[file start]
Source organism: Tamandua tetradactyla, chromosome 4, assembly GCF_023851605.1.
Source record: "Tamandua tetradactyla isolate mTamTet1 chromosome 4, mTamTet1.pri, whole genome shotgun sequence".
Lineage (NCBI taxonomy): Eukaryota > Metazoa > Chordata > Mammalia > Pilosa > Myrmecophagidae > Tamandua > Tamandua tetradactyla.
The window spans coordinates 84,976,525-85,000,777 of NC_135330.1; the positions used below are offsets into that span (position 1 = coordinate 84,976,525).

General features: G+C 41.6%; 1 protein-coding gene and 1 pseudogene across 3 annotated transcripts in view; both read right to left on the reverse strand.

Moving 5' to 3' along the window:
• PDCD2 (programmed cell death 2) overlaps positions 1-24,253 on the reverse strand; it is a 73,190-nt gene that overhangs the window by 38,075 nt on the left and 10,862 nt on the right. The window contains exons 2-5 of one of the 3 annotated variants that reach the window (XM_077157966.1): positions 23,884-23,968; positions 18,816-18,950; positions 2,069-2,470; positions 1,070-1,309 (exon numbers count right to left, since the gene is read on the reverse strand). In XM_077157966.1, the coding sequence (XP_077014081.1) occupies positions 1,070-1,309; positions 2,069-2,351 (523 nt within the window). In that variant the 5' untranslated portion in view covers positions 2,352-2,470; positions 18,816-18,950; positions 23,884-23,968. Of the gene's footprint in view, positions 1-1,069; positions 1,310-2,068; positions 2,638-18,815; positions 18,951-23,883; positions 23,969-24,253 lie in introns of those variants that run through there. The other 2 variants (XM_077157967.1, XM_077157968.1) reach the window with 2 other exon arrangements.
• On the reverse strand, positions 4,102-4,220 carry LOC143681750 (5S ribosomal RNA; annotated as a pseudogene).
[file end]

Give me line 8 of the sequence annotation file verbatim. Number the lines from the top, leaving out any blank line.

• On the reverse strand, positions 4,102-4,220 carry LOC143681750 (5S ribosomal RNA; annotated as a pseudogene).